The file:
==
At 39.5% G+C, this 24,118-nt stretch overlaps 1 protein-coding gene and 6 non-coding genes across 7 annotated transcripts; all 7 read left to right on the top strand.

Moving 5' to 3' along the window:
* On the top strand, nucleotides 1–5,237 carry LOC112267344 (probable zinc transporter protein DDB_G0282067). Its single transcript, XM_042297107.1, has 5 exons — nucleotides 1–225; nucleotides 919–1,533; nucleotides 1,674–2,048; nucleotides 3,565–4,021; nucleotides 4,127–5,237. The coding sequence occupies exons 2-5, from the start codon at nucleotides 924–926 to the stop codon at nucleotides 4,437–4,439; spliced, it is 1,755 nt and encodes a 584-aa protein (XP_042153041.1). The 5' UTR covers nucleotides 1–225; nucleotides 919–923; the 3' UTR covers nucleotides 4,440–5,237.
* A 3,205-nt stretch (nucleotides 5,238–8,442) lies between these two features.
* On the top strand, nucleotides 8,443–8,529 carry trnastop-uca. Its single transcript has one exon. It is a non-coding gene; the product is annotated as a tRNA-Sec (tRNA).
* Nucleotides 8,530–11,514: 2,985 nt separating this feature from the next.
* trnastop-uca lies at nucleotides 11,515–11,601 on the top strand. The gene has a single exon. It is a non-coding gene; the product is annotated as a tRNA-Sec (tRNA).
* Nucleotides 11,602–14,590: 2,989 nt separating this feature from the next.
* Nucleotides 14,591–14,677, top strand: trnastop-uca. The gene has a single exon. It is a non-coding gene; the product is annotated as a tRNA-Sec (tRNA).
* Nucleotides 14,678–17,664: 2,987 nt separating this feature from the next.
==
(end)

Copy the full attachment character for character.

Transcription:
At 39.5% G+C, this 24,118-nt stretch overlaps 1 protein-coding gene and 6 non-coding genes across 7 annotated transcripts; all 7 read left to right on the top strand.

Moving 5' to 3' along the window:
* On the top strand, nucleotides 1–5,237 carry LOC112267344 (probable zinc transporter protein DDB_G0282067). Its single transcript, XM_042297107.1, has 5 exons — nucleotides 1–225; nucleotides 919–1,533; nucleotides 1,674–2,048; nucleotides 3,565–4,021; nucleotides 4,127–5,237. The coding sequence occupies exons 2-5, from the start codon at nucleotides 924–926 to the stop codon at nucleotides 4,437–4,439; spliced, it is 1,755 nt and encodes a 584-aa protein (XP_042153041.1). The 5' UTR covers nucleotides 1–225; nucleotides 919–923; the 3' UTR covers nucleotides 4,440–5,237.
* A 3,205-nt stretch (nucleotides 5,238–8,442) lies between these two features.
* On the top strand, nucleotides 8,443–8,529 carry trnastop-uca. Its single transcript has one exon. It is a non-coding gene; the product is annotated as a tRNA-Sec (tRNA).
* Nucleotides 8,530–11,514: 2,985 nt separating this feature from the next.
* trnastop-uca lies at nucleotides 11,515–11,601 on the top strand. The gene has a single exon. It is a non-coding gene; the product is annotated as a tRNA-Sec (tRNA).
* Nucleotides 11,602–14,590: 2,989 nt separating this feature from the next.
* Nucleotides 14,591–14,677, top strand: trnastop-uca. The gene has a single exon. It is a non-coding gene; the product is annotated as a tRNA-Sec (tRNA).
* Nucleotides 14,678–17,664: 2,987 nt separating this feature from the next.